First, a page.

In our view, the structural challenges in Europe and Japan mask enormous recovery potential, which is generally underappreciated by the market.
Earnings are among the factors to watch
To return to their pre-2008 peak, European company earnings would have to nearly double from current levels. While that certainly will not happen overnight, the earnings gap does suggest meaningful pent-up potential.
A variety of other factors will continue to exert broad influence on non-U.S. stocks in the months ahead. For Europe, these include the potential effects of Europe’s new policy measures, the beneficial impact of a weakening euro, and the continuing evolution of the situation between Russia and the West. China’s growth, too, will continue to be an important factor. If the policy, currency, and geopolitical factors improve as we hope but China disappoints, it may deliver a mixed picture for non-U.S. and even global stock performance.
The exuberance of emerging markets may cool off
Emerging markets performed unexpectedly well for much of the year, though they pulled back in a number of cases since September. Early-year weakness of the U.S. economy and the dollar opened a window through which emerging markets were propelled higher. In addition, a number of political events, such as the election of reform-minded leaders in India and Indonesia, helped these markets rally.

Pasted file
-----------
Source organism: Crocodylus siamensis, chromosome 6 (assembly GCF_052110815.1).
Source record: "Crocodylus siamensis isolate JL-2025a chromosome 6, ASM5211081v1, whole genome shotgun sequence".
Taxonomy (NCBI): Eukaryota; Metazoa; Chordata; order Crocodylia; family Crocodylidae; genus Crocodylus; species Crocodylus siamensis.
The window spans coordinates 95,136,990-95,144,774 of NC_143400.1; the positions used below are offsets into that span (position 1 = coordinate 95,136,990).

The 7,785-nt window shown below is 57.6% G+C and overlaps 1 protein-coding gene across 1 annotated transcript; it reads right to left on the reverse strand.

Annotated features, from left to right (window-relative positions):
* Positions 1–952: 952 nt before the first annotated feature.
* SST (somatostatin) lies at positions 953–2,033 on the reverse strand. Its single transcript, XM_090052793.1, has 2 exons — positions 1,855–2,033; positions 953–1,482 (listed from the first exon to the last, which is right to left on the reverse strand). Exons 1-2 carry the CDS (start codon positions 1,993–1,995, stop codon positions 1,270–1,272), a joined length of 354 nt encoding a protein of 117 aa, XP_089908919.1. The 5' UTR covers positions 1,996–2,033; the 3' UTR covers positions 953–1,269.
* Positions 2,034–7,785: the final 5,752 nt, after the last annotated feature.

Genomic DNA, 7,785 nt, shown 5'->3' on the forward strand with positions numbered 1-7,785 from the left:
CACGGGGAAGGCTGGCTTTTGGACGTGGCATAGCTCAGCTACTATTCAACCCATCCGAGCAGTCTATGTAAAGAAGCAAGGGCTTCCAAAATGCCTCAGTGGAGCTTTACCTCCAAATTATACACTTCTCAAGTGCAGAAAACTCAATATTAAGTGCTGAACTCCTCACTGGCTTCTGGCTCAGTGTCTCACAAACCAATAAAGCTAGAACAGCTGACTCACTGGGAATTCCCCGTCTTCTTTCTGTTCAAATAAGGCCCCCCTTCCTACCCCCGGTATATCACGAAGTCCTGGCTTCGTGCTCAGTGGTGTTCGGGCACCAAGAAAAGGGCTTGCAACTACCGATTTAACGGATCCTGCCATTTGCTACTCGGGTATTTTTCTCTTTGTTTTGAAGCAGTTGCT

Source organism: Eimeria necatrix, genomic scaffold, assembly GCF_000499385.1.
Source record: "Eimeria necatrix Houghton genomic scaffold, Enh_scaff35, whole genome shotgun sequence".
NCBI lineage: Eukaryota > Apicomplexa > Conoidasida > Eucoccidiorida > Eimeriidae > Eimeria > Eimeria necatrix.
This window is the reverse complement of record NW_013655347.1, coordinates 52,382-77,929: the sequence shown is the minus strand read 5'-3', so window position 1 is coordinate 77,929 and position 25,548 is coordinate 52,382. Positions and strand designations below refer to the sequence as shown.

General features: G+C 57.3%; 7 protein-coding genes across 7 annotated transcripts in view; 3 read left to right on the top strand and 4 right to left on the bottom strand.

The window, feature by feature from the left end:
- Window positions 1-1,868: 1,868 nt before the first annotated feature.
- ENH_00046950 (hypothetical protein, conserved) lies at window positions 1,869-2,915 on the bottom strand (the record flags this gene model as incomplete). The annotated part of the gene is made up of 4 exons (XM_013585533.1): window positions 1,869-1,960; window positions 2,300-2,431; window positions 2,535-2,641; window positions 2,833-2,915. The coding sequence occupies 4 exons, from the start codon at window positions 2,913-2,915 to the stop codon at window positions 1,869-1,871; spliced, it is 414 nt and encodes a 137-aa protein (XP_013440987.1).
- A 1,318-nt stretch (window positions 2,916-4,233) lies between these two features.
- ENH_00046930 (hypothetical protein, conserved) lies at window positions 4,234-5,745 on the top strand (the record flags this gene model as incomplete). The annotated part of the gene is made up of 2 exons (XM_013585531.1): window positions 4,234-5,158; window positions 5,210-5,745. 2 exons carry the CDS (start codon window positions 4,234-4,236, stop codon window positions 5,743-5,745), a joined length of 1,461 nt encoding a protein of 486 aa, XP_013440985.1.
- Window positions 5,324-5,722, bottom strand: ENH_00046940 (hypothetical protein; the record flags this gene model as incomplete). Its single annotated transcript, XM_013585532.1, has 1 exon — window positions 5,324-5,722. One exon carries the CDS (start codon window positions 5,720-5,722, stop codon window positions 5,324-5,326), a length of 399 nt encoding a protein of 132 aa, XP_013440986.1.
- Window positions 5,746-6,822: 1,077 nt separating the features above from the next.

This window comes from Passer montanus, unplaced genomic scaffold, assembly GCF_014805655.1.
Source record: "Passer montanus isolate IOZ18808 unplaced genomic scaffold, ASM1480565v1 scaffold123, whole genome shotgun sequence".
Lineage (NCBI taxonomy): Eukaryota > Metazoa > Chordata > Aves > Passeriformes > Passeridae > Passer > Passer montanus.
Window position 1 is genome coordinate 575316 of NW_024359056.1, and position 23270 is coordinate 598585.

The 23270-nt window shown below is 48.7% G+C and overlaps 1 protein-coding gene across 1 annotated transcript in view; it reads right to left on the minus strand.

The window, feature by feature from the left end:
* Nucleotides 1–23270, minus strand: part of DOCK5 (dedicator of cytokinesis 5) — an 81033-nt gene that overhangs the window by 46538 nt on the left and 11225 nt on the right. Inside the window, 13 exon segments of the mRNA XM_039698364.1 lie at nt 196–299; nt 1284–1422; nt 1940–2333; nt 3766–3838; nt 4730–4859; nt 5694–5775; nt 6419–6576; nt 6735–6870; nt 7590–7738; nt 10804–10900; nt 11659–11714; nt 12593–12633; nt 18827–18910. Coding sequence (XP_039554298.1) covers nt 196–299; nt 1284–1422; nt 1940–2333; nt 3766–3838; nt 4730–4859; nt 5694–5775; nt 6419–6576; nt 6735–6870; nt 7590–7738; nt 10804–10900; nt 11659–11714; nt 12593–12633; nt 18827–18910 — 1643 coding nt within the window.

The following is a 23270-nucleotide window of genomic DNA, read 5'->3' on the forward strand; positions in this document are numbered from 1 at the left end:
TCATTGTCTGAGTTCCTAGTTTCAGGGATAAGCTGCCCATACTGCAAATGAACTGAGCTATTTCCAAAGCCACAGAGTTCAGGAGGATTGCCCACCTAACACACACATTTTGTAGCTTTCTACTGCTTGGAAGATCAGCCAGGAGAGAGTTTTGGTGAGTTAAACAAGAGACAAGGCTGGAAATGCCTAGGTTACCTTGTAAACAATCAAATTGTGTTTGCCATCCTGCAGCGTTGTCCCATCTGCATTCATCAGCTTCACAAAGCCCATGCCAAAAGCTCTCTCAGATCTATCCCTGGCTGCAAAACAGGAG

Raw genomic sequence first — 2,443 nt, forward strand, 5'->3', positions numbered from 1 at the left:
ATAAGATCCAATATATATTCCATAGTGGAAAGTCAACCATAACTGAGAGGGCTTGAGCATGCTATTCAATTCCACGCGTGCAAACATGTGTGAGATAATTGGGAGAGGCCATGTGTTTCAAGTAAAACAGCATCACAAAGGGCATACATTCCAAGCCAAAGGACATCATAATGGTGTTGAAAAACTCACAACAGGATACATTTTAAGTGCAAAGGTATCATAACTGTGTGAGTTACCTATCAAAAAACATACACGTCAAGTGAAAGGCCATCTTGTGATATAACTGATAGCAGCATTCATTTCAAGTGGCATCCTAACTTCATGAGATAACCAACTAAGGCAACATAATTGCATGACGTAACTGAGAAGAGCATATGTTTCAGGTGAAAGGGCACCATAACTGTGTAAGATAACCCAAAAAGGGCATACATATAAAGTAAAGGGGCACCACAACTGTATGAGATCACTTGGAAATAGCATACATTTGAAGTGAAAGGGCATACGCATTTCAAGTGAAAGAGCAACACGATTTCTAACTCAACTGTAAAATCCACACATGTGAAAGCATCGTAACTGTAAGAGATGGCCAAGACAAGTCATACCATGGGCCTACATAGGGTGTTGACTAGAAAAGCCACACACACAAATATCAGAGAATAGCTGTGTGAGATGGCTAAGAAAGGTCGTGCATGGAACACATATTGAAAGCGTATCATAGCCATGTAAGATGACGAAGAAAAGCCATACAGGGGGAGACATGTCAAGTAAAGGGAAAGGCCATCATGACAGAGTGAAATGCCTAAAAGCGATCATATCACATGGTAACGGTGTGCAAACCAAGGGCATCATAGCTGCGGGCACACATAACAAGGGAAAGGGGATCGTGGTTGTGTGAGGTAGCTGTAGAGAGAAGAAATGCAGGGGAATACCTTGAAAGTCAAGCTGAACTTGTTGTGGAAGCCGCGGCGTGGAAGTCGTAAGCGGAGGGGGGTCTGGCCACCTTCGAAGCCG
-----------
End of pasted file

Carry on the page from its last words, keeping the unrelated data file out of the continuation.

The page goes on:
However, the U.S. dollar’s more recent appreciation relative to other currencies may portend weakness in future months. At greatest risk, we think, are countries like South Africa, Turkey, and to some extent Brazil, as these nations run twin deficits — a fiscal deficit, where expenses exceed revenues, and a current account deficit, where imports are greater than exports.
Economic reforms may help Mexico
We believe other countries, such as Mexico and possibly India, could continue to make gains, particularly those companies that stand to benefit most from economic reforms in these countries. The problem as we see it, though, is that changes in political leadership in countries like India and Indonesia — while they may herald positive reforms — seldom have the power to effect meaningful and positively received economic changes very quickly.
Mexico is a contrasting example, as the country’s most recent leadership changes are a couple of years old, and economic reforms have been implemented and taken root. For this reason, we favor a market like Mexico, with its record of reform changes, over a market like India, which has largely untested new political leadership.
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